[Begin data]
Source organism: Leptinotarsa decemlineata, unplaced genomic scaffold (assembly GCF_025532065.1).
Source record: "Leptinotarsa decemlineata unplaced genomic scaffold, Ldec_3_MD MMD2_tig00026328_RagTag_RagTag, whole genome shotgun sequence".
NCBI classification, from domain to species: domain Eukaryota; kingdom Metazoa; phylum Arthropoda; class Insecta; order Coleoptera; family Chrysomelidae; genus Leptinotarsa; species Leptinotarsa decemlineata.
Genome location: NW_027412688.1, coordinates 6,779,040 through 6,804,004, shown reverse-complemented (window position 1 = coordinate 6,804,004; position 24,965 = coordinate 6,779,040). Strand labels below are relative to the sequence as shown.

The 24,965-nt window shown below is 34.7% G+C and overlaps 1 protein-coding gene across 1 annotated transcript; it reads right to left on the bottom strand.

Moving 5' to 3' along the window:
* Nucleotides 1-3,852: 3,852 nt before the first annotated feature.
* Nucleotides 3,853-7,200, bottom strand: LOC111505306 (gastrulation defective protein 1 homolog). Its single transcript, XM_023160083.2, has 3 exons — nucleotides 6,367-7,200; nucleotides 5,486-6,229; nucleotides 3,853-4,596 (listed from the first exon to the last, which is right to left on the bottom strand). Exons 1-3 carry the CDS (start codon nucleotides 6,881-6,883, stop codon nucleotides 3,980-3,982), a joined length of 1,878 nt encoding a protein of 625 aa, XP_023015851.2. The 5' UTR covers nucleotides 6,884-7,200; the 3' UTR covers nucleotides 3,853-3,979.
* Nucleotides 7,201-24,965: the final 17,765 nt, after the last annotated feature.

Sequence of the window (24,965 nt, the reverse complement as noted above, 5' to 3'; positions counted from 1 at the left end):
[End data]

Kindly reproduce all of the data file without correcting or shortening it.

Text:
Source organism: Leptinotarsa decemlineata, unplaced genomic scaffold (assembly GCF_025532065.1).
Source record: "Leptinotarsa decemlineata unplaced genomic scaffold, Ldec_3_MD MMD2_tig00026328_RagTag_RagTag, whole genome shotgun sequence".
NCBI classification, from domain to species: domain Eukaryota; kingdom Metazoa; phylum Arthropoda; class Insecta; order Coleoptera; family Chrysomelidae; genus Leptinotarsa; species Leptinotarsa decemlineata.
Genome location: NW_027412688.1, coordinates 6,779,040 through 6,804,004, shown reverse-complemented (window position 1 = coordinate 6,804,004; position 24,965 = coordinate 6,779,040). Strand labels below are relative to the sequence as shown.

The 24,965-nt window shown below is 34.7% G+C and overlaps 1 protein-coding gene across 1 annotated transcript; it reads right to left on the bottom strand.

Moving 5' to 3' along the window:
* Nucleotides 1-3,852: 3,852 nt before the first annotated feature.
* Nucleotides 3,853-7,200, bottom strand: LOC111505306 (gastrulation defective protein 1 homolog). Its single transcript, XM_023160083.2, has 3 exons — nucleotides 6,367-7,200; nucleotides 5,486-6,229; nucleotides 3,853-4,596 (listed from the first exon to the last, which is right to left on the bottom strand). Exons 1-3 carry the CDS (start codon nucleotides 6,881-6,883, stop codon nucleotides 3,980-3,982), a joined length of 1,878 nt encoding a protein of 625 aa, XP_023015851.2. The 5' UTR covers nucleotides 6,884-7,200; the 3' UTR covers nucleotides 3,853-3,979.
* Nucleotides 7,201-24,965: the final 17,765 nt, after the last annotated feature.

Sequence of the window (24,965 nt, the reverse complement as noted above, 5' to 3'; positions counted from 1 at the left end):